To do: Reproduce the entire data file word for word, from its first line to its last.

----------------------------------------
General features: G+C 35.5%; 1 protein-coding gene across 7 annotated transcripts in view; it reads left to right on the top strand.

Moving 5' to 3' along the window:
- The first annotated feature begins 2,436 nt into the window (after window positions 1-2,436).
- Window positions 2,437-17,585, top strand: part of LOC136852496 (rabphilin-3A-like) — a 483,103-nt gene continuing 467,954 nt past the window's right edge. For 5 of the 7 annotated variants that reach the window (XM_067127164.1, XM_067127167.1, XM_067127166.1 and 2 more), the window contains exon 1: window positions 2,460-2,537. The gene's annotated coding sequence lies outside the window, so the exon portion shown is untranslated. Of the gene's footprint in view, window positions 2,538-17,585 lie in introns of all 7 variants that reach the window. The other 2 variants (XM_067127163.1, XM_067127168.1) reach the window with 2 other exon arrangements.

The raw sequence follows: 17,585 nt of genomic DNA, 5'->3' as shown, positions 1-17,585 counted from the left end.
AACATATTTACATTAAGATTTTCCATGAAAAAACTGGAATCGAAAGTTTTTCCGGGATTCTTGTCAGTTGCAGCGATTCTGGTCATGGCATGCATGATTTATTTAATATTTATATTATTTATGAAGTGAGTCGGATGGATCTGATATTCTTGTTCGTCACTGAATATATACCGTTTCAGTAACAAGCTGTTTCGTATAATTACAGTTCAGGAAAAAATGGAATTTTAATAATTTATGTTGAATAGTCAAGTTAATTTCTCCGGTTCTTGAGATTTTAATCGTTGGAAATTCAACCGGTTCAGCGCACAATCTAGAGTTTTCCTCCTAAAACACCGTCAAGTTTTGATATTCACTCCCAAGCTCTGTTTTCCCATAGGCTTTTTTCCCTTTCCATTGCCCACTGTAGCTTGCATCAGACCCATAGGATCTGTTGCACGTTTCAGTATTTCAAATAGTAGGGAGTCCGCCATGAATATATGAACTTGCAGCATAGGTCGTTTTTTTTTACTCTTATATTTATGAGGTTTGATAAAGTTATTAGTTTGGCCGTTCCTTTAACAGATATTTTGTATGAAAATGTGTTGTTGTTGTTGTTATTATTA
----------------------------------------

General features: G+C 35.5%; 1 protein-coding gene across 7 annotated transcripts in view; it reads left to right on the top strand.

Moving 5' to 3' along the window:
- The first annotated feature begins 2,436 nt into the window (after window positions 1-2,436).
- Window positions 2,437-17,585, top strand: part of LOC136852496 (rabphilin-3A-like) — a 483,103-nt gene continuing 467,954 nt past the window's right edge. For 5 of the 7 annotated variants that reach the window (XM_067127164.1, XM_067127167.1, XM_067127166.1 and 2 more), the window contains exon 1: window positions 2,460-2,537. The gene's annotated coding sequence lies outside the window, so the exon portion shown is untranslated. Of the gene's footprint in view, window positions 2,538-17,585 lie in introns of all 7 variants that reach the window. The other 2 variants (XM_067127163.1, XM_067127168.1) reach the window with 2 other exon arrangements.

The raw sequence follows: 17,585 nt of genomic DNA, 5'->3' as shown, positions 1-17,585 counted from the left end.
AACATATTTACATTAAGATTTTCCATGAAAAAACTGGAATCGAAAGTTTTTCCGGGATTCTTGTCAGTTGCAGCGATTCTGGTCATGGCATGCATGATTTATTTAATATTTATATTATTTATGAAGTGAGTCGGATGGATCTGATATTCTTGTTCGTCACTGAATATATACCGTTTCAGTAACAAGCTGTTTCGTATAATTACAGTTCAGGAAAAAATGGAATTTTAATAATTTATGTTGAATAGTCAAGTTAATTTCTCCGGTTCTTGAGATTTTAATCGTTGGAAATTCAACCGGTTCAGCGCACAATCTAGAGTTTTCCTCCTAAAACACCGTCAAGTTTTGATATTCACTCCCAAGCTCTGTTTTCCCATAGGCTTTTTTCCCTTTCCATTGCCCACTGTAGCTTGCATCAGACCCATAGGATCTGTTGCACGTTTCAGTATTTCAAATAGTAGGGAGTCCGCCATGAATATATGAACTTGCAGCATAGGTCGTTTTTTTTTACTCTTATATTTATGAGGTTTGATAAAGTTATTAGTTTGGCCGTTCCTTTAACAGATATTTTGTATGAAAATGTGTTGTTGTTGTTGTTATTATTA